- It is used in paints, coatings, plastics, paper, inks, fibres (thread), food, makeup, food coloring, toothpaste, sunscreen, computers, and much more. - Used in implants that last about 30 years and replacements that last about 20 years. This is a dental implant. - Titanium is used in the making of engines and airplanes -Titanium is also used in permanent paint. One example of this is in solar observatories because the titanium in the paint will reflect heat. Why is Titanium even used? Among just some reasons, Titanium...

-Can handle severe temperatures

-It's light but extremely strong

-Titanium does not corrode easily. Titanium is used in
different alloys. - It is used to make ships in places that are exposed to to fresh and salt water. Titanium Oxide Cost of
Titanium Pure titanium is $661 for 100 grams. Fun Facts About Titanium -It took 119 years after titanium's discovery to figure out how to make pure titanium

-25 tons of titanium is produced a year

-Titanium is so good against corrosion that if it was in seawater for 4000 years it would only get to be as thin as a sheet of paper

-Titanium is the 9th most plentiful metal in the earth's crust. The Discovery of Titanium - William Gregor found this black sand that was magnetic

- After some testing around, he found out that he had discovered a new element

- He then went back to his religious life

- Klaproth rediscovered it and he was the one that named it titanium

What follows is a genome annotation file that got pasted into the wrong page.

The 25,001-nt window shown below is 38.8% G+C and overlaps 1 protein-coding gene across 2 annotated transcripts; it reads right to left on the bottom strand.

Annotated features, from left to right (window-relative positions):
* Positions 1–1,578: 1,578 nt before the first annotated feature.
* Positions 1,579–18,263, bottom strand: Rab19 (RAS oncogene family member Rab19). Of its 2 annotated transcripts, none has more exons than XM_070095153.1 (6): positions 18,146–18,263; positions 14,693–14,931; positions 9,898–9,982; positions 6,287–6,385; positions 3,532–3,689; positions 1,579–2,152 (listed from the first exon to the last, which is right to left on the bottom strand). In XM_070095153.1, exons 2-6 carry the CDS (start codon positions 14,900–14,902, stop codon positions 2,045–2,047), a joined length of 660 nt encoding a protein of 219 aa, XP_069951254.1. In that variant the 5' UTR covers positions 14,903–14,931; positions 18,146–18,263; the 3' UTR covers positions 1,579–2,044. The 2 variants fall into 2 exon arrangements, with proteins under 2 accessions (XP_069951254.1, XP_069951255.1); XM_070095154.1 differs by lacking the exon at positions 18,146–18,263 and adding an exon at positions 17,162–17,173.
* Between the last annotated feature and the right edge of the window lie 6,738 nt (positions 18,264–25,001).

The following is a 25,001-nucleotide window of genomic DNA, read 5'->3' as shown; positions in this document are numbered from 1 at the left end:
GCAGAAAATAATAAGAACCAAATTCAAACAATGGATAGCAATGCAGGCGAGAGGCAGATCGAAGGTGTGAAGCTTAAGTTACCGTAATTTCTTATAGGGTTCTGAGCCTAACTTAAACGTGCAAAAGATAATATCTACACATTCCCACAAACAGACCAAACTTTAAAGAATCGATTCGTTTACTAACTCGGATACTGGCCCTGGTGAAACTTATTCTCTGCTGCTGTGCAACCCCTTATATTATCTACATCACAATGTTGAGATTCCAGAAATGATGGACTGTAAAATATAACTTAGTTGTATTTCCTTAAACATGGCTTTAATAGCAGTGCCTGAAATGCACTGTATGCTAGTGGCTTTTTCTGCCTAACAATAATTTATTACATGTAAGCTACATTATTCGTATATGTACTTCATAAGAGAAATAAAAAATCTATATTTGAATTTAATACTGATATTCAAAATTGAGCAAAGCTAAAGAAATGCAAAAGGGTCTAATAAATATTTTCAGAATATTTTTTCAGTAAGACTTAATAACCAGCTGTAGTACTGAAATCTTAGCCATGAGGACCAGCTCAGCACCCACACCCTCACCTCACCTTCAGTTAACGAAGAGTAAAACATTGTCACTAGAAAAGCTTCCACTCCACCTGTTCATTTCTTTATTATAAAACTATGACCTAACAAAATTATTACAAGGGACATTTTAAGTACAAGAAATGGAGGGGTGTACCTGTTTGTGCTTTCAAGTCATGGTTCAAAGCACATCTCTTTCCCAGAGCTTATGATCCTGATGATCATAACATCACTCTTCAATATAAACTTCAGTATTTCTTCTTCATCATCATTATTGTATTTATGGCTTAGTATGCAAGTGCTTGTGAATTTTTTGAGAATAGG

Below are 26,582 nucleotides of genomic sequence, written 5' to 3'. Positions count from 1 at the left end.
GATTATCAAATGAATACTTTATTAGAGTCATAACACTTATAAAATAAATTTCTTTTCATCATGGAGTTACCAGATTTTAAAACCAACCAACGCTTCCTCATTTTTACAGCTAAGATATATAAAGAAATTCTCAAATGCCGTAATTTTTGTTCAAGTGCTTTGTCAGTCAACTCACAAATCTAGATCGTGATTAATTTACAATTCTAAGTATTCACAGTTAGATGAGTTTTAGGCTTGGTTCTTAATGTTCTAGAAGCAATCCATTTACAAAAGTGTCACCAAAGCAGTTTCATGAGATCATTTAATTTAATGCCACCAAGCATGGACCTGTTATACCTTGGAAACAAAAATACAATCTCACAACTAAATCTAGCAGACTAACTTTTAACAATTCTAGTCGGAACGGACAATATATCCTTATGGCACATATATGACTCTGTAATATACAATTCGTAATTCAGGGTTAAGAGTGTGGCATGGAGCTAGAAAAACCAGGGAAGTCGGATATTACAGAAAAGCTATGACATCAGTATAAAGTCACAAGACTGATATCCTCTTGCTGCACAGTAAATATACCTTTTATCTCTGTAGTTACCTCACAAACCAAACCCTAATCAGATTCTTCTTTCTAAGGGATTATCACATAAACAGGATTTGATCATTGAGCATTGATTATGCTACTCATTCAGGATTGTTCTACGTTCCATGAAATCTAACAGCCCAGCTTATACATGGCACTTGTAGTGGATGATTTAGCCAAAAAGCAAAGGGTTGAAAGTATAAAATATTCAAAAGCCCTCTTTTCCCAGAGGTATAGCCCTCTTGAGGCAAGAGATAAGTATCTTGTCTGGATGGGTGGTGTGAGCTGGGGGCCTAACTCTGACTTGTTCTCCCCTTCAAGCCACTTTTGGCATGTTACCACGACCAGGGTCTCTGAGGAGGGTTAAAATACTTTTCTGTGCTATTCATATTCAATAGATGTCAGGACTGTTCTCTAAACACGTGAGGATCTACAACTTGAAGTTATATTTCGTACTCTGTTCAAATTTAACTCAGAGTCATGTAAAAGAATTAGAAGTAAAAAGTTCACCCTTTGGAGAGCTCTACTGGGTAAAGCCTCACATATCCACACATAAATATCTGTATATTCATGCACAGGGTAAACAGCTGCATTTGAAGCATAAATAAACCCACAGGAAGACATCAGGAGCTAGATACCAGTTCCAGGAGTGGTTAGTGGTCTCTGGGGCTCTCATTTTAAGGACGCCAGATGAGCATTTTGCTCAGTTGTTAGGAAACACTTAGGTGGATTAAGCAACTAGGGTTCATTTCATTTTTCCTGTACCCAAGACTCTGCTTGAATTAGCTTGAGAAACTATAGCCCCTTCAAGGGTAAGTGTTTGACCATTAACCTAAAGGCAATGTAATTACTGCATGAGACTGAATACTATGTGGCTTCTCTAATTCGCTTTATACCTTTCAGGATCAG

-1956 - the world realized that titanium is a great material and they started using it all the time

named after the titans Who: William Gregor Where: On a beach in Cornwall, England How: When Gregor was observing mechanite, he found this black sand that was magnetic. After some testing around, he found out that he had discovered a new element, titanium. When: 1791 About William Gregor -English mineralogist and clergyman
-Lived from December 25, 1761 - June 11, 1817
-He was born in Trewarthenick, England
-He attended Cambridge University
- One day in 1791, William Gregor found black, magnetic sand.
- After some testing around, he found out that he had discovered a new element, titanium
-Once he discovered titanium, he announced his results.
-In 1793, Gregor realized that he wanted to be an active member of church, so he became the rector of the creed. -Martin Heinrich Klaproth rediscovered the element in 1795, and in 1910, Matthew A. Hunter successfully created pure titanium. Where Titanium
is Found, Titanium is a non-toxic element. It can, however, be a fire hazard in its powdered form. One could tell from taking a look at just some of titanium's uses that it is used in our everyday lives. A byproduct that is made by extracting titanium is magnesium chloride. However, this is not bad, as it is recycled. The magnesium and chlorine are separated. They are then used to make more titanium. One item that titanium is used in are computers. When individuals get to the point where they want to throw their old computers away, some of them may not realize that they could be recycling them. The computers that are thrown away are bad for the environment as the different chemicals get into the environment around them and the alloy just sits there. Here's a link to see what you should do with your old computers: http://videos.howstuffworks.com/planet-green/37291-g-word-computer-recycling-video.htm THE